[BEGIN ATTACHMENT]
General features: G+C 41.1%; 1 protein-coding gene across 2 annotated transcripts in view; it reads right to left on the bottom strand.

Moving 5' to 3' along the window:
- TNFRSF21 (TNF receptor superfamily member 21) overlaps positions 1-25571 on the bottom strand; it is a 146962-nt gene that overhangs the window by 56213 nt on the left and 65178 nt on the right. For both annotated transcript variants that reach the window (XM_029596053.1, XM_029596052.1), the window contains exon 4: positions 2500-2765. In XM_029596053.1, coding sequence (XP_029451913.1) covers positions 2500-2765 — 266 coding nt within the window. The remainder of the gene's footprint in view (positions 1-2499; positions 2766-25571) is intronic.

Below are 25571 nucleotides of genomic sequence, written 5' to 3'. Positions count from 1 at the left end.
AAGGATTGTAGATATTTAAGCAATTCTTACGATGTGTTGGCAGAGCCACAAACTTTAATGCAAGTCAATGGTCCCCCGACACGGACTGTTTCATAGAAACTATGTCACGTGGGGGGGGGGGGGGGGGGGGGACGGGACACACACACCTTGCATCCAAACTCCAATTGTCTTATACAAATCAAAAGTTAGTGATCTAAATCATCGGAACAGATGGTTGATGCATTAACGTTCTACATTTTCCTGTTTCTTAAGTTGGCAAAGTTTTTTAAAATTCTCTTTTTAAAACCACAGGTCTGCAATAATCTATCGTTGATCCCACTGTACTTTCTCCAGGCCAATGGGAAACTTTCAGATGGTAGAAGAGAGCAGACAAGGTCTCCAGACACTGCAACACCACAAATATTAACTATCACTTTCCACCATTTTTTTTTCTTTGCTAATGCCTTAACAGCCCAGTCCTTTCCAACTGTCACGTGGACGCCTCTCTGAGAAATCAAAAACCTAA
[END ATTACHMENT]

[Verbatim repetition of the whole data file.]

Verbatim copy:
General features: G+C 41.1%; 1 protein-coding gene across 2 annotated transcripts in view; it reads right to left on the bottom strand.

Moving 5' to 3' along the window:
- TNFRSF21 (TNF receptor superfamily member 21) overlaps positions 1-25571 on the bottom strand; it is a 146962-nt gene that overhangs the window by 56213 nt on the left and 65178 nt on the right. For both annotated transcript variants that reach the window (XM_029596053.1, XM_029596052.1), the window contains exon 4: positions 2500-2765. In XM_029596053.1, coding sequence (XP_029451913.1) covers positions 2500-2765 — 266 coding nt within the window. The remainder of the gene's footprint in view (positions 1-2499; positions 2766-25571) is intronic.

Below are 25571 nucleotides of genomic sequence, written 5' to 3'. Positions count from 1 at the left end.
AAGGATTGTAGATATTTAAGCAATTCTTACGATGTGTTGGCAGAGCCACAAACTTTAATGCAAGTCAATGGTCCCCCGACACGGACTGTTTCATAGAAACTATGTCACGTGGGGGGGGGGGGGGGGGGGGGACGGGACACACACACCTTGCATCCAAACTCCAATTGTCTTATACAAATCAAAAGTTAGTGATCTAAATCATCGGAACAGATGGTTGATGCATTAACGTTCTACATTTTCCTGTTTCTTAAGTTGGCAAAGTTTTTTAAAATTCTCTTTTTAAAACCACAGGTCTGCAATAATCTATCGTTGATCCCACTGTACTTTCTCCAGGCCAATGGGAAACTTTCAGATGGTAGAAGAGAGCAGACAAGGTCTCCAGACACTGCAACACCACAAATATTAACTATCACTTTCCACCATTTTTTTTTCTTTGCTAATGCCTTAACAGCCCAGTCCTTTCCAACTGTCACGTGGACGCCTCTCTGAGAAATCAAAAACCTAA